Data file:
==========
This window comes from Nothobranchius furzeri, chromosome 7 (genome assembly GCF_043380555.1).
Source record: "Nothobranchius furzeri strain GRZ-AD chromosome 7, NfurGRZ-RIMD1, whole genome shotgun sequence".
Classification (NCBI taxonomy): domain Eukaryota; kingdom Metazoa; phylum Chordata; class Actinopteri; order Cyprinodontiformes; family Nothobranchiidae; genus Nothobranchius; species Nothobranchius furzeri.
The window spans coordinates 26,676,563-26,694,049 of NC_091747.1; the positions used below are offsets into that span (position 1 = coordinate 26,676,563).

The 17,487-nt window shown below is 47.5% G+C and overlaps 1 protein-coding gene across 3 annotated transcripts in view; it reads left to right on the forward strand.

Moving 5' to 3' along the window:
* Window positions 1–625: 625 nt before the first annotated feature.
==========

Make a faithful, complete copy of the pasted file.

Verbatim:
This window comes from Nothobranchius furzeri, chromosome 7 (genome assembly GCF_043380555.1).
Source record: "Nothobranchius furzeri strain GRZ-AD chromosome 7, NfurGRZ-RIMD1, whole genome shotgun sequence".
Classification (NCBI taxonomy): domain Eukaryota; kingdom Metazoa; phylum Chordata; class Actinopteri; order Cyprinodontiformes; family Nothobranchiidae; genus Nothobranchius; species Nothobranchius furzeri.
The window spans coordinates 26,676,563-26,694,049 of NC_091747.1; the positions used below are offsets into that span (position 1 = coordinate 26,676,563).

The 17,487-nt window shown below is 47.5% G+C and overlaps 1 protein-coding gene across 3 annotated transcripts in view; it reads left to right on the forward strand.

Moving 5' to 3' along the window:
* Window positions 1–625: 625 nt before the first annotated feature.